True Blood, Season 6 – Episode 9: “Life Matters”
Directed by Romeo Tirone
Written by Brian Buckner
Airs Sunday nights at 9 on HBO
If anyone sticks around after an episode of True Blood finishes to see the “inside the episode” segment, then you’ll have seen one of the powers-at-be talk about how “Life Matters” is one instance of True Blood taking time to feel something, which hasn’t really been the show’s style ever. This is a fast-moving story (to a fault, sometimes), so you wouldn’t have been wrong to have expected there not to be much done about Terry’s death in the wake of that event. How wrong you would have been, though. “Life Matters” has at its centerpiece Terry’s funeral, which drew out a whole range of reactions – some expected, some incredibly surprising.
Beginning with the surprising, “Life Matters” really did follow through on making the viewer feel. Sookie listens in on Arlene’s thoughts, hears that Arlene isn’t ready to get up there and say a few words about her late husband and steps in to say some words of her own to buy Arlene some more mourning time (even though, Sookie says, she isn’t good at speaking in front of people; has this been mentioned on the show before?). The other flashbacks we get before Sookie tells her Terry story were great if just to see the guy on screen one more time if not also because the genesis of his place in this show is kind of interesting. But Sookie takes the proverbial cake by sending us back to the beginning of this series and telling Arlene the story of the first time Terry really saw Arlene and what his thoughts were as another, more…forward, shall we say?…waitress was putting the moves on him. Sookie tells her that not many people truly get to experience love at first sight. But Arlene deserves to know that she is one of those few people. Maybe the whole sequence is a bit corny to some people, but even after emotionally checking out of this show and watching just for fun, I was genuinely moved.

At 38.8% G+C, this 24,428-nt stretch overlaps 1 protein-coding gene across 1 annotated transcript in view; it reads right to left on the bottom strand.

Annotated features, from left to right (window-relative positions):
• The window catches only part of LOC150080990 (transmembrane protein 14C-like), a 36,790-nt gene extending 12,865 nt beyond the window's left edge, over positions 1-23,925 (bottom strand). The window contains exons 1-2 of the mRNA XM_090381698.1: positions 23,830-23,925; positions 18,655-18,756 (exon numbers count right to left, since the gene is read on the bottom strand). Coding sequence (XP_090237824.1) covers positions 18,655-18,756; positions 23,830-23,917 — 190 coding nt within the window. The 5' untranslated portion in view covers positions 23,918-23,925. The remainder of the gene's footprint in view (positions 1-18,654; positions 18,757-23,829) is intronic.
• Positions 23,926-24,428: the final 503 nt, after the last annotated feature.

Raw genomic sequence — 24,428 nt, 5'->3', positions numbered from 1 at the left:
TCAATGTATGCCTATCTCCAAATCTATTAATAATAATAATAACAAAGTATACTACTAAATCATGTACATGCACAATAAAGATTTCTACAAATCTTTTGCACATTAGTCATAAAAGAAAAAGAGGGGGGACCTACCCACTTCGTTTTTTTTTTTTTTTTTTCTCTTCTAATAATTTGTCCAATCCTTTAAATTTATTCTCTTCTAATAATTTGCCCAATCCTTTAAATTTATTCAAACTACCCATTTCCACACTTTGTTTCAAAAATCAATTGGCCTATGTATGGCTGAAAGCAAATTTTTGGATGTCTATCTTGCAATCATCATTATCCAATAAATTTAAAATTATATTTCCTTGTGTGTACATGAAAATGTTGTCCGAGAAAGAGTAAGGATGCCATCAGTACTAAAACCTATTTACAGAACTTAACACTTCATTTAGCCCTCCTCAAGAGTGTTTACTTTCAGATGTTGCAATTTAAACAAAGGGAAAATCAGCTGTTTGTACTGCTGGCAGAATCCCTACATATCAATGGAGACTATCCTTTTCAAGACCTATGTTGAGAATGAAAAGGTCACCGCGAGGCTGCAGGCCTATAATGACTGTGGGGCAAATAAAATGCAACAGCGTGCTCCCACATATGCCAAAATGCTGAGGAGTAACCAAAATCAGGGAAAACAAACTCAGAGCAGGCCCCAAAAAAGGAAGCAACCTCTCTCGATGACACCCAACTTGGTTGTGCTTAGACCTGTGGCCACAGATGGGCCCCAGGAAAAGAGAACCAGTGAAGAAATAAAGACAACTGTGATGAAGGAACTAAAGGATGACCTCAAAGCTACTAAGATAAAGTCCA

“Life Matters” is the theme that runs rather overtly and noticeably through the episode. It’s what Terry says in the flashback when he’s fishing with Andy and Sam as he asks Andy to throw back a catch. And it’s what Jason comes to realize he believes in during the other sequence that is juxtaposed with the funeral: Jason nearly killing Sarah. Huge compliments go out to director Romeo Tirone for how that was executed. As Jason is roughing Sarah around, Big John – a largely ignored character in this overpopulated series – goes up to sing a song at the funeral. The cuts back and forth are fantastic, but how Jason and Sarah’s scenes are shot while John’s continues to play in the background is the stuff of good action films. Neither Sarah nor Jason are all that interesting at this point (a lot of people have been a bit disgruntled by how Jason, who was initially such a fun character, has become total caricature), but those scenes had a kind of elevated weight to them that actually got the viewer invested in what Jason was going to choose to do.
In the end, life really does matter for our protagonists, even if people like Eric are actively trying to not believe that. Where he and the rest of the crew end up in next week’s finale and the coming seventh season will be intriguing if just because this season’s major conflicts have already been solved.